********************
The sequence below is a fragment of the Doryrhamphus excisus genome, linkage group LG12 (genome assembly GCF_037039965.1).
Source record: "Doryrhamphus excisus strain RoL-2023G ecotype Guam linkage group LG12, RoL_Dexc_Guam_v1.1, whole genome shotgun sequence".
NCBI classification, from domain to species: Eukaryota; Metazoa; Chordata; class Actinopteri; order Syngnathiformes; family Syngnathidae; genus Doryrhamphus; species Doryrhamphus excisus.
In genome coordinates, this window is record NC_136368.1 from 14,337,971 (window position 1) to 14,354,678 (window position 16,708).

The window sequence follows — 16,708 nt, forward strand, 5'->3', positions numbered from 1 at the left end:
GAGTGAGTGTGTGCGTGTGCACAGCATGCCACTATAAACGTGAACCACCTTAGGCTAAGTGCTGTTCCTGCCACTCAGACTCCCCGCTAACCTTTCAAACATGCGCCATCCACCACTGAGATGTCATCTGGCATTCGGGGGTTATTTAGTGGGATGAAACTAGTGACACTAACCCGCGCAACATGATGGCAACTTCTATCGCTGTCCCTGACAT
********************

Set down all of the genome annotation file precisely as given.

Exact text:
The sequence below is a fragment of the Doryrhamphus excisus genome, linkage group LG12 (genome assembly GCF_037039965.1).
Source record: "Doryrhamphus excisus strain RoL-2023G ecotype Guam linkage group LG12, RoL_Dexc_Guam_v1.1, whole genome shotgun sequence".
NCBI classification, from domain to species: Eukaryota; Metazoa; Chordata; class Actinopteri; order Syngnathiformes; family Syngnathidae; genus Doryrhamphus; species Doryrhamphus excisus.
In genome coordinates, this window is record NC_136368.1 from 14,337,971 (window position 1) to 14,354,678 (window position 16,708).

The window sequence follows — 16,708 nt, forward strand, 5'->3', positions numbered from 1 at the left end:
GAGTGAGTGTGTGCGTGTGCACAGCATGCCACTATAAACGTGAACCACCTTAGGCTAAGTGCTGTTCCTGCCACTCAGACTCCCCGCTAACCTTTCAAACATGCGCCATCCACCACTGAGATGTCATCTGGCATTCGGGGGTTATTTAGTGGGATGAAACTAGTGACACTAACCCGCGCAACATGATGGCAACTTCTATCGCTGTCCCTGACAT